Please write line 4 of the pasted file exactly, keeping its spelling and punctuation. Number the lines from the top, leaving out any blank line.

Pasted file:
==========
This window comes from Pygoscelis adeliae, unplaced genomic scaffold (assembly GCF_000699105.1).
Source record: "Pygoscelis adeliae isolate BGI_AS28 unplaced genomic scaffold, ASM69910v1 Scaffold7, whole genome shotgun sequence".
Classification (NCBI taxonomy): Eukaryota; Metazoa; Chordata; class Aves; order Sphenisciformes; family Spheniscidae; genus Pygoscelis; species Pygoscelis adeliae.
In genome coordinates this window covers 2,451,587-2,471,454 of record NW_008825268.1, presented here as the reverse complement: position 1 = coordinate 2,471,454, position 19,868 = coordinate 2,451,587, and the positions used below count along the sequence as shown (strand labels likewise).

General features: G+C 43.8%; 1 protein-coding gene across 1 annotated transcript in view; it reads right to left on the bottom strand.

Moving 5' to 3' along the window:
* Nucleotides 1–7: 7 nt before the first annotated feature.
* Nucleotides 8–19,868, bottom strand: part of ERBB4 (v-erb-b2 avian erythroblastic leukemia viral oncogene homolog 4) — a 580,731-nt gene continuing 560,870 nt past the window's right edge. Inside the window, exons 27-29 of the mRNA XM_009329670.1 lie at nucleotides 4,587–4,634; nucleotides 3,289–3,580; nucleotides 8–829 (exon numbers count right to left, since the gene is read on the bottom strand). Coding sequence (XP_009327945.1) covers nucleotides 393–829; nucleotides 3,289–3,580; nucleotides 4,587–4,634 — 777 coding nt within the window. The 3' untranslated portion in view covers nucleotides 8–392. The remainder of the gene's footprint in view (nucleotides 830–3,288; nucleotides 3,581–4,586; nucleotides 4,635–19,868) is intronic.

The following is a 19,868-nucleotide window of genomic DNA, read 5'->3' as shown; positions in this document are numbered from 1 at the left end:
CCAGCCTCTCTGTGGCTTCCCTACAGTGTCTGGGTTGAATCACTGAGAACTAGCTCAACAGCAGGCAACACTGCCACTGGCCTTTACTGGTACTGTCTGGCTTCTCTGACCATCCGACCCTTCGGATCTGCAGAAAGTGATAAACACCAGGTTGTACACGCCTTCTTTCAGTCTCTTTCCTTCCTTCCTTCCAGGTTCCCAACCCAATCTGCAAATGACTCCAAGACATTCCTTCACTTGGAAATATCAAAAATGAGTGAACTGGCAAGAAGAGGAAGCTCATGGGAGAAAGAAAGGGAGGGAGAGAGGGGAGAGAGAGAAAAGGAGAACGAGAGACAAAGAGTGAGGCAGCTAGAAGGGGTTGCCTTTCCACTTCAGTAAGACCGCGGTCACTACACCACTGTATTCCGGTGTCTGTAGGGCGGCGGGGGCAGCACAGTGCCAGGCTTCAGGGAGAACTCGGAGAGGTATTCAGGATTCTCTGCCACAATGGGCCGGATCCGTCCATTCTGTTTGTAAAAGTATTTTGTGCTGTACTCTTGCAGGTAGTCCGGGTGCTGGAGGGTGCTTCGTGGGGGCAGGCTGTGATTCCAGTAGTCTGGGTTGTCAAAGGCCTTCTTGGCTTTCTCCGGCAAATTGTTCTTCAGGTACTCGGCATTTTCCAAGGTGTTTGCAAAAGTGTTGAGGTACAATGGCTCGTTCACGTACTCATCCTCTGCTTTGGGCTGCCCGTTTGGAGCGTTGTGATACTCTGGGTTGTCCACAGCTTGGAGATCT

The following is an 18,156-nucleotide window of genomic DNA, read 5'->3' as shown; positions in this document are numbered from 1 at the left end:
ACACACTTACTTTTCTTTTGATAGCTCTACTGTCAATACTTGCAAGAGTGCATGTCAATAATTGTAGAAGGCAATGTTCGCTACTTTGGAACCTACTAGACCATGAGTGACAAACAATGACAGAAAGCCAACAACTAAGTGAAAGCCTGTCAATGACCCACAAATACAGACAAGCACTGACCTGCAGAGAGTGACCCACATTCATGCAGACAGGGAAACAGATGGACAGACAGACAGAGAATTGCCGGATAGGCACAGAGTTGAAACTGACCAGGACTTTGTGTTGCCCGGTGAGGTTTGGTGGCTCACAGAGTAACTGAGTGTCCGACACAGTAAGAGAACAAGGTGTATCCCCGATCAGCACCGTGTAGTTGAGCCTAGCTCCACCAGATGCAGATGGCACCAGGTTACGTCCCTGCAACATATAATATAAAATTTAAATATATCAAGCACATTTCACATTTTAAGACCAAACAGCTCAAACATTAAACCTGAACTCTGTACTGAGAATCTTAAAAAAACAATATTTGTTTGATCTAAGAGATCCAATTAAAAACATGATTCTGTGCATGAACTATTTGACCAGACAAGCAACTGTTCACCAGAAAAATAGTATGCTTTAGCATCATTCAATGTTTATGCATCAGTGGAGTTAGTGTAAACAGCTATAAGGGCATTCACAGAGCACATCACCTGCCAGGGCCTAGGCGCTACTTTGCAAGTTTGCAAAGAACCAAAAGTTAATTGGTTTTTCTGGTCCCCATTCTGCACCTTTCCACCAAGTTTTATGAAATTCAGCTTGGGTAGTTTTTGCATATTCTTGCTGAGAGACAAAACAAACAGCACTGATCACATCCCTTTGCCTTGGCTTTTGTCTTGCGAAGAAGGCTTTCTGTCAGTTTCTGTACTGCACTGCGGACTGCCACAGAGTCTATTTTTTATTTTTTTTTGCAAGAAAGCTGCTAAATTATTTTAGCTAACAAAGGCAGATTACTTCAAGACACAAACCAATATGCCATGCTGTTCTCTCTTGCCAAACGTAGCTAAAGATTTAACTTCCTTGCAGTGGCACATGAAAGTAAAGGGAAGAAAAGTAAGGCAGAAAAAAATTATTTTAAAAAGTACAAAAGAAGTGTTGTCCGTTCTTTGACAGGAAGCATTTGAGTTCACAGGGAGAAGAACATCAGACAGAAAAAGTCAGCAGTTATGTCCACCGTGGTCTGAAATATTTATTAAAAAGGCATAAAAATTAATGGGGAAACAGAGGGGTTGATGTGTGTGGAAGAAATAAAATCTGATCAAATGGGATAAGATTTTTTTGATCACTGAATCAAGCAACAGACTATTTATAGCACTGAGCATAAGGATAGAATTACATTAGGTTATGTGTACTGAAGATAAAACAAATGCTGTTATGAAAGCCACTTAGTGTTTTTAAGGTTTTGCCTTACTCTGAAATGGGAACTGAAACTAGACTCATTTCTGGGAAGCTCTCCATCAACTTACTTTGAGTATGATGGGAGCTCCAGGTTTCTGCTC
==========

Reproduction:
In genome coordinates this window covers 2,451,587-2,471,454 of record NW_008825268.1, presented here as the reverse complement: position 1 = coordinate 2,471,454, position 19,868 = coordinate 2,451,587, and the positions used below count along the sequence as shown (strand labels likewise).